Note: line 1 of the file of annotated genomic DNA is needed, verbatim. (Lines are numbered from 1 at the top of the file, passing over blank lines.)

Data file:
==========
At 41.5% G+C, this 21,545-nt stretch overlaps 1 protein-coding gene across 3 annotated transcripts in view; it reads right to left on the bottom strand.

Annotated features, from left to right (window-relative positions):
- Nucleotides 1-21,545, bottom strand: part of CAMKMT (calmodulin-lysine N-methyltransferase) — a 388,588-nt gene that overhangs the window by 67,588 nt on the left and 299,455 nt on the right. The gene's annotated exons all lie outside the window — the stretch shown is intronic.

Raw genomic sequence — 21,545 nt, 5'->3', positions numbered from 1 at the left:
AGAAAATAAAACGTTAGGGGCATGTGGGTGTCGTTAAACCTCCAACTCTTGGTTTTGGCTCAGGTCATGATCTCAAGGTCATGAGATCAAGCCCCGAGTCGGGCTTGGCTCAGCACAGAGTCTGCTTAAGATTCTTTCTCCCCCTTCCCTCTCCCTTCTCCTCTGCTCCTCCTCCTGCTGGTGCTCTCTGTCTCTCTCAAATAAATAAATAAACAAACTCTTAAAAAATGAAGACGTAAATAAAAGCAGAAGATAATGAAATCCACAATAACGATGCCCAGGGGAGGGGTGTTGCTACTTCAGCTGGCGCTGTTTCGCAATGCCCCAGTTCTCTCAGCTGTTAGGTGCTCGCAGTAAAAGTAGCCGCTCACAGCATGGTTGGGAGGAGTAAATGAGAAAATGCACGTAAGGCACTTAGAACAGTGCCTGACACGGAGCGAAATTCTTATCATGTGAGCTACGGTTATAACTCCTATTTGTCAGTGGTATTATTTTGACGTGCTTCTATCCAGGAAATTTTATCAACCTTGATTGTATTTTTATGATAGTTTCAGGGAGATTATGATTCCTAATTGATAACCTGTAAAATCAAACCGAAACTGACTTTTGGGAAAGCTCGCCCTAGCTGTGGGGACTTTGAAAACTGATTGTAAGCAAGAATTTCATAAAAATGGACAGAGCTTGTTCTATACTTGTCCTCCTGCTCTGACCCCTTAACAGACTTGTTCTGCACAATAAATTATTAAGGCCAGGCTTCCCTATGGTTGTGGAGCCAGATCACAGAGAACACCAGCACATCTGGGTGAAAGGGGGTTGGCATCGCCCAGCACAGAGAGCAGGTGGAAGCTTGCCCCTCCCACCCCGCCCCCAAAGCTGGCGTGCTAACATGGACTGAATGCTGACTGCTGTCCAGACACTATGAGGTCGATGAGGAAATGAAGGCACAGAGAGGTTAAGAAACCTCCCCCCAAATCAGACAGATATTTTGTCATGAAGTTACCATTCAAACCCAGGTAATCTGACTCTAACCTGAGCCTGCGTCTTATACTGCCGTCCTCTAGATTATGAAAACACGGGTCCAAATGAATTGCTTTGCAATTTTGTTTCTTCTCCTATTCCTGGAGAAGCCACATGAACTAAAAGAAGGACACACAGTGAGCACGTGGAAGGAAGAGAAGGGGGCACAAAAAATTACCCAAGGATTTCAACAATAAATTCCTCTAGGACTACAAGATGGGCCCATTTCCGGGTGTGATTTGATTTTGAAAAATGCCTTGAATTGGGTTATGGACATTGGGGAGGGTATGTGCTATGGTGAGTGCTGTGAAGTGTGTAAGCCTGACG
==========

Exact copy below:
At 41.5% G+C, this 21,545-nt stretch overlaps 1 protein-coding gene across 3 annotated transcripts in view; it reads right to left on the bottom strand.